The median is the middle value of a dataset, meaning that 50% of the data has a value less than or equal to the median, and 50% of the data has a value greater than or equal to the median.


Natural Language Processing (NLP)

NLP is a field of computer science, specifically artificial intelligence, that deals with how machines perceive and understand human words, much like humans do.


Normalization is the process of taking a measurement and dividing it by something else to make a number more comparable or to place it in a more understandable context.


NoSQL databases are non-relational databases, meaning they allow for different data structures than a SQL database. In other words, they don't work with rows and columns.


Open Source

Open-source software is software with source code that anyone can inspect, modify, and enhance.


Predictive Analytics

Predictive analytics is the use of past and present data to create forecasts about what is likely to happen in the future.


Python is a high-level, object-oriented programming language with integrated data structures and dynamic semantics. It is suitable for automation, as well as for use in artificial intelligence and machine learning systems.



R is an open-source programming language that provides the user with the ability to perform computational statistics and create graphs.


Regression is a statistical method used in finance, investments, and other fields to determine the strength of the relationship between a dependent variable and a series of other variables (known as independent variables).


Sentiment Analysis

Sentiment analysis is a method in the field of NLP (Natural Language Processing) for determining the emotional tone through the analysis of digital text. Sentiment analysis can identify whether the emotional tone of a specific message is positive, negative, or even neutral.

Structured Data

Structured data refers to data that is standardized for efficient access by both software and humans. It is typically in the form of tables with rows and columns that clearly define data characteristics.


SQL (Structured Query Language) is the language used by data analysts and data scientists to retrieve and organize data from relational databases for further use.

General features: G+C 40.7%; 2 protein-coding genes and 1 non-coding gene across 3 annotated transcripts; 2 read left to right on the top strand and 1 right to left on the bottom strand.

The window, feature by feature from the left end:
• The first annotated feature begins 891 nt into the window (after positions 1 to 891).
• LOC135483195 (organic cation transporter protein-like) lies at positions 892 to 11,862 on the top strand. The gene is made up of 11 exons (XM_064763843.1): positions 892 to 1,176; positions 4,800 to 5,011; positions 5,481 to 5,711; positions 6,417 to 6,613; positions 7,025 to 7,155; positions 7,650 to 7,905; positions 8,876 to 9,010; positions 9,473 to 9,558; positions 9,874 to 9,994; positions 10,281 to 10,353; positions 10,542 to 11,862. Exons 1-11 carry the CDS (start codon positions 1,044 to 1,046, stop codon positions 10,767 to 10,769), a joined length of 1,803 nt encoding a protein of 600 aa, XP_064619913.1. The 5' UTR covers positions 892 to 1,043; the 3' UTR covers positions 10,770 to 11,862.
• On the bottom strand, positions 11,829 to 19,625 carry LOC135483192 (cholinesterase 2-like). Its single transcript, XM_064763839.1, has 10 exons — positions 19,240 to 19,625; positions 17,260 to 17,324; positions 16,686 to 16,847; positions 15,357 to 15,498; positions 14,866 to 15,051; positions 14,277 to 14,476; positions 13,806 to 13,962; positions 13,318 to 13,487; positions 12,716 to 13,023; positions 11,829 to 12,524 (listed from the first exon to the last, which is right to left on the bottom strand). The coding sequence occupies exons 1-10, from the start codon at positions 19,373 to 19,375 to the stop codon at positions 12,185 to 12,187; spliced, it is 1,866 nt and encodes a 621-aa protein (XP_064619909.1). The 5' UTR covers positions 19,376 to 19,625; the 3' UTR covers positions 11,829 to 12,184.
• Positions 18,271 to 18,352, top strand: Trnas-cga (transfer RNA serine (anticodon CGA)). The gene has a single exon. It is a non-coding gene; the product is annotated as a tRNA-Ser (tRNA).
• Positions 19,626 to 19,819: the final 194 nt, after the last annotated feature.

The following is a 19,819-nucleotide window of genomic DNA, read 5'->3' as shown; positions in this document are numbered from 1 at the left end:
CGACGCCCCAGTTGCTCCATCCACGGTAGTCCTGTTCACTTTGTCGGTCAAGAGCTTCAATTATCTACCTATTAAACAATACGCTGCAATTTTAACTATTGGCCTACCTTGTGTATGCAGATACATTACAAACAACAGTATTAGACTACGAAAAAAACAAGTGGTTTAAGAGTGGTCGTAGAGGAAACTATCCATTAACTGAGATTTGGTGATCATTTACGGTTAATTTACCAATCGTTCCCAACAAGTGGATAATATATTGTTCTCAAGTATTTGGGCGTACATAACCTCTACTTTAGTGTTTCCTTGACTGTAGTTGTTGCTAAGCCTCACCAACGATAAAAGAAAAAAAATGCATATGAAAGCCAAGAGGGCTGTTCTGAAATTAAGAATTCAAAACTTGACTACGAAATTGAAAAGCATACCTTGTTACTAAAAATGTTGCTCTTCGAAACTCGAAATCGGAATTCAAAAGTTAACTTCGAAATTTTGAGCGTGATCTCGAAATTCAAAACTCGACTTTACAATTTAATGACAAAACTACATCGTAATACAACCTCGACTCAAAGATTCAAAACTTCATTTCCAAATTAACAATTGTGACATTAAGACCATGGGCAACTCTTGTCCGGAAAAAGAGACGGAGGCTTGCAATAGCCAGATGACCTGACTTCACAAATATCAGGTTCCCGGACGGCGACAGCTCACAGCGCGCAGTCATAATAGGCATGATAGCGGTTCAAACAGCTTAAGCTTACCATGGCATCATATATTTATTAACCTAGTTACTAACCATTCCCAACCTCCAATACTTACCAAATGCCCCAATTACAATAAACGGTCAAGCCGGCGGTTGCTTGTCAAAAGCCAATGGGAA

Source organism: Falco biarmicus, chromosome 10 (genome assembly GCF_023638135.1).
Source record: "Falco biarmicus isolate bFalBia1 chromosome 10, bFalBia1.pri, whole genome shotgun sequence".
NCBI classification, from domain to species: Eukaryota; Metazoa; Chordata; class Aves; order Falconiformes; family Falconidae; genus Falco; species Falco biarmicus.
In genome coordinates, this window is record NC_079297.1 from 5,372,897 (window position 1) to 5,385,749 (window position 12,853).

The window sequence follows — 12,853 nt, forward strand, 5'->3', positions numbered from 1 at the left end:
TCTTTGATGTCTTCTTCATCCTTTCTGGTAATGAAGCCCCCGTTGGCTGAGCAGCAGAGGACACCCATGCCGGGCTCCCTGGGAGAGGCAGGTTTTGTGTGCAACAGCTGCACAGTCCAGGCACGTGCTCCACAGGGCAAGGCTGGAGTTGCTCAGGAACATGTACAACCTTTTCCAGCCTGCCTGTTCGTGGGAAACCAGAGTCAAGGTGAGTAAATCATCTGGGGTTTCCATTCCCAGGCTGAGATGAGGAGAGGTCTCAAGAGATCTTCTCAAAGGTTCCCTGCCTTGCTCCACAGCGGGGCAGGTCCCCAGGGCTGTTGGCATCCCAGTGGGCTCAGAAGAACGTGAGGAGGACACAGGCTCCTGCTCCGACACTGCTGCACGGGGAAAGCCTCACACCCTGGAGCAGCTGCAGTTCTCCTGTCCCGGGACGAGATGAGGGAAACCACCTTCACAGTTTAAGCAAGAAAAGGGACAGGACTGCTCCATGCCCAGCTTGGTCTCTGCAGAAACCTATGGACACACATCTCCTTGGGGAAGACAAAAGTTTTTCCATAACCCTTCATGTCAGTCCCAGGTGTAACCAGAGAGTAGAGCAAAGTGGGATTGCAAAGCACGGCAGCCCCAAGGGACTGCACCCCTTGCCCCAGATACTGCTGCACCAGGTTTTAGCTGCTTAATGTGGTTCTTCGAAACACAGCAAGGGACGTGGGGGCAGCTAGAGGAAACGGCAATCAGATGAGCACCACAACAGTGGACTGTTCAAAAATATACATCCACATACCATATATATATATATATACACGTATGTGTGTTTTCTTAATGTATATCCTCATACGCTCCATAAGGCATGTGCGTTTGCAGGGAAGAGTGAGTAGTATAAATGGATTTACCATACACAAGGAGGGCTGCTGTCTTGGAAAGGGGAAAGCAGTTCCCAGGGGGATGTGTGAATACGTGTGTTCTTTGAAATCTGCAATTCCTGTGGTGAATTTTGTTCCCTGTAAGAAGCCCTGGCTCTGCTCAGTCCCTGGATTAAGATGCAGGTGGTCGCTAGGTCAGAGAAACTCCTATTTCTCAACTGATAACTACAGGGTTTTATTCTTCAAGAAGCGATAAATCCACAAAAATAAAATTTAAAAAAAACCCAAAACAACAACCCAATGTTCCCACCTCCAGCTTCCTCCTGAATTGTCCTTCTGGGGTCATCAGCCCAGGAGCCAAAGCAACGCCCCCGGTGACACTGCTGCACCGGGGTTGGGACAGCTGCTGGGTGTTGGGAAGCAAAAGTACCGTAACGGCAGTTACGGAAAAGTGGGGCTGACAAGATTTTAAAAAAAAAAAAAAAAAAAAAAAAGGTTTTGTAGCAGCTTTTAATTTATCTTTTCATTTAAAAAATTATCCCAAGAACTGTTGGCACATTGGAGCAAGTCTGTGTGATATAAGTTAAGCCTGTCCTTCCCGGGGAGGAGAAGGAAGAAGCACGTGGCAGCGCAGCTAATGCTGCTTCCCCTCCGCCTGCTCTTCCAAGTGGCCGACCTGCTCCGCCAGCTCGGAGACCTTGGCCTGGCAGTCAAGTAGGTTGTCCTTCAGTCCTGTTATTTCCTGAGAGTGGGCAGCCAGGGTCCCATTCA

Standard Deviation

Standard deviation is a measure of how spread out data is in relation to the mean. A low or small standard deviation indicates that data is closely clustered around the mean, while a high or large standard deviation indicates that data is more dispersed.

Supervised Learning

Supervised learning uses a training set to "teach" models to produce the desired output. This training dataset includes inputs and correct outputs, allowing the model to learn over time.

Synthetic Data

Synthetic data refers to data generated artificially using algorithms, models, or statistical techniques to replicate various properties, distributions, and relationships found in real data.


Unstructured Data

Unstructured data is information that is not organized according to a predefined data model and cannot be stored in a traditional relational database.

Unsupervised Learning

Unsupervised learning uses machine learning algorithms to analyze and cluster data sets without labels.


Web Scraping

Web scraping is a method used to collect data in an unstructured format, such as HTML, and transfer it into structured formats like an Excel spreadsheet.



The Z-score is a statistical measure of the relationship of a score to the mean in a set of scores. A Z-score can indicate whether a value is typical for a specific dataset or atypical.

Wrapping Up

As mentioned, there are many terminologies in the world of Data Science and the fields that surround it (e.g. statistics).

Although it's not easy to be familiar with and understand all the terminologies, we believe that the 52 terms above can prove useful for anyone interested in delving deeper into Data Science!